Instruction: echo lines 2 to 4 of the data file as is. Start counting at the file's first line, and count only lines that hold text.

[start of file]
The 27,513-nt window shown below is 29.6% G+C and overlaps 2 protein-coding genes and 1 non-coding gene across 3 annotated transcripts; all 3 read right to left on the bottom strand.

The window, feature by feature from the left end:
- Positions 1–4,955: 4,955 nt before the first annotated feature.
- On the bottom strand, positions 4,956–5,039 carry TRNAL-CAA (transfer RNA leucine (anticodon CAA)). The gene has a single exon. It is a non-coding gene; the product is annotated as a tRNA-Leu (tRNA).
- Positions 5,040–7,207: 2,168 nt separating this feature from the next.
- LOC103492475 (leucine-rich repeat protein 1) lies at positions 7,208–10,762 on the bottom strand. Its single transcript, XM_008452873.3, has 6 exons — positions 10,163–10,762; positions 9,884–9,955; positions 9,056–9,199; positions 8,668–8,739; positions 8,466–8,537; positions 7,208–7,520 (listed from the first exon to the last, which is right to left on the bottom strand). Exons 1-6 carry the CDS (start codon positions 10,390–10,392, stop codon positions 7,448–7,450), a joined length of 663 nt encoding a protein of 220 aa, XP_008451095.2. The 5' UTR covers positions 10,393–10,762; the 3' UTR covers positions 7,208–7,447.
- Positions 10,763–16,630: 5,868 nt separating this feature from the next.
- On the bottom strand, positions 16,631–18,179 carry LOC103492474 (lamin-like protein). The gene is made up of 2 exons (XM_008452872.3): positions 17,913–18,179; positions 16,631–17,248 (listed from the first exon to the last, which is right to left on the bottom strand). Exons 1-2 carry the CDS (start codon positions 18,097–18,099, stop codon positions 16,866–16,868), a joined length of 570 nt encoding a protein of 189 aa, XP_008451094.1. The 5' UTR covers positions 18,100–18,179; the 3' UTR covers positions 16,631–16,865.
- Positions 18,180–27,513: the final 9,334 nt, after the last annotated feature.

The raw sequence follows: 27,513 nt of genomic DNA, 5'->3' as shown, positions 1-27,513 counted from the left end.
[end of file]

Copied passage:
The window, feature by feature from the left end:
- Positions 1–4,955: 4,955 nt before the first annotated feature.
- On the bottom strand, positions 4,956–5,039 carry TRNAL-CAA (transfer RNA leucine (anticodon CAA)). The gene has a single exon. It is a non-coding gene; the product is annotated as a tRNA-Leu (tRNA).